Lord Mulgrave

The Orcadian - 14 March 1859 - Fearful Shipwreck and Loss of Life Near Stromness

On Wednesday the 9th inst, a lamentable accident occurred on the shore in the vicinity of the town of Stromness, - the total loss of a barque 'Lord Mulgrave' of Hull 497 tons burthen, Capt Robert Atkinson, from Shields for New York, with coals, and five of her crew with consisted of 14 souls, drowned.

The vessel having been upwards of three weeks out of port, experienced tremendous weather and spent nearly all her sails. On Tuesday the 8th, Dunnet Head Light was sighted, when the captain determined to make for Stromness harbour, with the view to refit; but on the Wednesday, the wind blew a perfect hurricane from the S.W., with occasional showers, and the vessel, in attempting to weather the point of Breckness, in order to get into Hoy Sound, became unmanageable, owing to the want of sails. A very heavy sea was running on the shore to leeward. The anchor was however dropped and the lifeboat got out to attempt landing, but the boat was capsized at the vessel's side and two men and a boy aged 15, who had got into her, found a watery grave. The anchor proved insufficient to hold the vessel, and consequently she was driven on the rocks, every wave telling fearfully on her. In a few minutes the mizzen, and shortly after the main mast went over the side, -- the sea sweeping over the devoted vessel, and carrying everything before it. The crew took to the fore rigging, or wherever there was any chance of safety, and continued there so long as the increasing darkness, and the sea, which at times completely covered the vessel, permitted them to be seen by the anxious spectators on the shore.

An eyewitness described the following thus; The scene from the show was now terrific. The waves broke furiously on the shore, and flung their spray far inland, and the angry wind swept past in fitful gusts making it difficult matter to preserve a footing on the beach. The gallant ship, which, a few hours before, rode comparatively unscathed on the waves, now lay tossing and writhing among the pointed rocks, every wave sweeping fragments to the shore, which soon covered the beach. The foremast had gone, the vessel parted amidships, but nothing could be seen of the unfortunate sailors, who were now given up for lost. But about 8 o’clock a cry was heard in the direction of the wreck, by a few persons whose anxiety had brought them to the point of the rocks nearest the vessel, and two or three dark objects were seen in relief on the white foam. The party on the rocks replied by shouting, and, headed by a young man, William Louttit, a native of the town, determined to strain every nerve to save them, and after extraordinary efforts and great risk, succeeded in bringing to the land, nine poor fellows, who were quite exhausted by cold and fatigue, and who would otherwise have been swept from their hold on the rocks by the advancing tide, and perished. The parties lost were the Captain; Charles Dolanson, second mate; Edward Kirk, and Thomas MClosky, seaman; and the boy Charles Chatham.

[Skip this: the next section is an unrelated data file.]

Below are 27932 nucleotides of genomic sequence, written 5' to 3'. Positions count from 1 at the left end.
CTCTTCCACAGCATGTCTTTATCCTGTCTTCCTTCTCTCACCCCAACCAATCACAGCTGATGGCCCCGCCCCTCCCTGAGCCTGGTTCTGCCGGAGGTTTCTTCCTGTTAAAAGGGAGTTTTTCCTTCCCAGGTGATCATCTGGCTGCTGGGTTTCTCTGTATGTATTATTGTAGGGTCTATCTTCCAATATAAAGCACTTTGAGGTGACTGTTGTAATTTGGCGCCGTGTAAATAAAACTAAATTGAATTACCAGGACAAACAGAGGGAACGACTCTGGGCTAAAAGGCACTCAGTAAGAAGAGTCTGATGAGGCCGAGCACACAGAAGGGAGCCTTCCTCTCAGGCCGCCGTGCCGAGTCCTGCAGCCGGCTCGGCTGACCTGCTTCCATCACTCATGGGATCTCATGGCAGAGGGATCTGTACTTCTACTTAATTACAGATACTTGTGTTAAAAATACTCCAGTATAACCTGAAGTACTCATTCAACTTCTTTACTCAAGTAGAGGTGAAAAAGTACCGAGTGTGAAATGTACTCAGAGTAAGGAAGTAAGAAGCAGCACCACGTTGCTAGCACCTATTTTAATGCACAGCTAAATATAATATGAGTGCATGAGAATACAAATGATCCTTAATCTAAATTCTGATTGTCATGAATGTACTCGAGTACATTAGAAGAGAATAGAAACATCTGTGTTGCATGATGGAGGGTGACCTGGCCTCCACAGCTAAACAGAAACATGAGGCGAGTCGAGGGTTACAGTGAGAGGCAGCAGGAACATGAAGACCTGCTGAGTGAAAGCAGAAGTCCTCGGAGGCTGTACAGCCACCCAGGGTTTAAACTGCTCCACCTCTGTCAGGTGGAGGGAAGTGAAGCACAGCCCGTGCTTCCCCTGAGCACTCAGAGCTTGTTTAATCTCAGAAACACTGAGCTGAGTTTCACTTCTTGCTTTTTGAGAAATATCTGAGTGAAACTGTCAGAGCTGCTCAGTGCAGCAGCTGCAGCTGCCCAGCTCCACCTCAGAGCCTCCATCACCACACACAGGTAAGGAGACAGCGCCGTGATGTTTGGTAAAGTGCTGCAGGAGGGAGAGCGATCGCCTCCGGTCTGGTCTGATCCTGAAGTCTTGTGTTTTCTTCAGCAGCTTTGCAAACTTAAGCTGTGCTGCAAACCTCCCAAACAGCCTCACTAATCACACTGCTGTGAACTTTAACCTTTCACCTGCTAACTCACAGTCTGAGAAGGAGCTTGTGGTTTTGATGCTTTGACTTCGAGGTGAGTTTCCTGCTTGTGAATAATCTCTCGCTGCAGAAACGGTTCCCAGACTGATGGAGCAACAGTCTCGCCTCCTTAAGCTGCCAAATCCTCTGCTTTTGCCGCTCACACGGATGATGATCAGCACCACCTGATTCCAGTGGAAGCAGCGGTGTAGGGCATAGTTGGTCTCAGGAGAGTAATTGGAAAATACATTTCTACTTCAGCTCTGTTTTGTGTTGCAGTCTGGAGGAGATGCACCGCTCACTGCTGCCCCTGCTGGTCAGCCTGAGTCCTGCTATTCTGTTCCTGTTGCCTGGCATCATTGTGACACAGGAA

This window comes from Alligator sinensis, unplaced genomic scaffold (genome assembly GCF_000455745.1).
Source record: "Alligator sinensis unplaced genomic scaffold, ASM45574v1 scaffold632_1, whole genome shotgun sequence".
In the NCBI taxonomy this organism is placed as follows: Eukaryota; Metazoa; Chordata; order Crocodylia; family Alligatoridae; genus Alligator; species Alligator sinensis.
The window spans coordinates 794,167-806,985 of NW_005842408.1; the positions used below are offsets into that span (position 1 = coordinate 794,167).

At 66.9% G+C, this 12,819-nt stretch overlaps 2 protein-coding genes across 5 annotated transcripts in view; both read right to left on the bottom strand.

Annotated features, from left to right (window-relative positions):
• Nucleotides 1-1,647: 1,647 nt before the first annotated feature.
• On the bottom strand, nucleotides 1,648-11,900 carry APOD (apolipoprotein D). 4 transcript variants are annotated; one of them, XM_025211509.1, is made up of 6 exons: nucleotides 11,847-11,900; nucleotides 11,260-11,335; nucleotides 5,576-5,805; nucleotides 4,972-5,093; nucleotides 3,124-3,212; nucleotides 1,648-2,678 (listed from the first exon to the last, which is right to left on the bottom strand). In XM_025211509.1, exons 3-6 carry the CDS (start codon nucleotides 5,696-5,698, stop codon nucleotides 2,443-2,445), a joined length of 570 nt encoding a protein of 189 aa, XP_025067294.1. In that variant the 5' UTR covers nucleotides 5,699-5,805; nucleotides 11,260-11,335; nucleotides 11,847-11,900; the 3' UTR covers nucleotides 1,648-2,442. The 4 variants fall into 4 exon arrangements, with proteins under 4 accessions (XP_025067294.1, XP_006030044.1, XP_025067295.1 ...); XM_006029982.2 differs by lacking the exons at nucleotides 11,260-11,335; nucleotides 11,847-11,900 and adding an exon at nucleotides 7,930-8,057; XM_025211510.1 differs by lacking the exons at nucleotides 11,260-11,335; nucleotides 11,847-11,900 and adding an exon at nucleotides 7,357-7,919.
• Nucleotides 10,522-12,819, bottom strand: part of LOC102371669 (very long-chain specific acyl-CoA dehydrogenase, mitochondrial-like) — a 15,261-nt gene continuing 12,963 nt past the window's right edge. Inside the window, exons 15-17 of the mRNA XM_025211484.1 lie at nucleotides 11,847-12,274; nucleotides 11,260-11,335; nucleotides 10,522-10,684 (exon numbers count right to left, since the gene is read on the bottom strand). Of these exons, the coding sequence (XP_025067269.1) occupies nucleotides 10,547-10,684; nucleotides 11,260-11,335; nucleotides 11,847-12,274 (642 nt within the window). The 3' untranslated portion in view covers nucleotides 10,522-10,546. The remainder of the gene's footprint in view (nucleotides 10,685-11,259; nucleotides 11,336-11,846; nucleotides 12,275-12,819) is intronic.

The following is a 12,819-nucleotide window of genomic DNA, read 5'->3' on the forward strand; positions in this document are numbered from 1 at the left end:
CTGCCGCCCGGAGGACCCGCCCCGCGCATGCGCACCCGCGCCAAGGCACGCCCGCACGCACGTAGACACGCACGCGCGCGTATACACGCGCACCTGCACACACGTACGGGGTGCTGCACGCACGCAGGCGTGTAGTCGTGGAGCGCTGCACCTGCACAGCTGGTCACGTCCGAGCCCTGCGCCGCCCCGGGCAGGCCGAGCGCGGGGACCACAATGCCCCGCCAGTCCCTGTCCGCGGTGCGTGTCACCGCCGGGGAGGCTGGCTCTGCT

The gallant conduct of the young man Louttit, cannot be spoken of too highly. He placed himself in the most imminent peril in successively bringing to land two or three of the almost helpless sailors. We can recommend him as well entitled to the honorary medal from those societies which in this way patronise and reward such conduct.

The sailors have been provided with food and clothing by agent of the S.F.M.R.B society here, and will be assisted home first opportunity via Kirkwall. The chief officer and remnant crew of the ill fated barque attended public worship on Sabbath, in the Free Church in the forenoon, and in the U.P. Church in the afternoon at which diets the precentor of each church read as follows, by request: "The chief officer and crew of the 'Lord Mulgrave' desire to return thanks to Almighty God for their late deliverance from a watery grave".

The crew reached Kirkwall today (Monday) and requested us to express their heart felt thanks to the various parties in Stromness for the marked kindness they experienced in the efforts to save their lives; and beg particularly to name Messrs William Louttit and John Muir, watchmaker; and Messrs Thomas Linklater, and George Inkster of Breckness. We regret to add that reports are in circulation of anticipated parties plundering the wreck. Should these reports prove true, it is hoped that the guilty parties will be discovered and meet with merited punishment.

The Orcadian - 28th March 1859 - Stromness March 23 1859

The remainder of the wreck of the ‘’Lord Mulgrave’’ was exposed for sale on Friday the 18th and Monday the 21st inst. We are informed that some of the wreck still remains on hand. Those implicated in plundering from the wreck of the ‘’Lord Mulgrave’’ were marched off to Kirkwall this evening (Wednesday), in charge of the police officers. We are sorry to have to report such a thing from our good little town.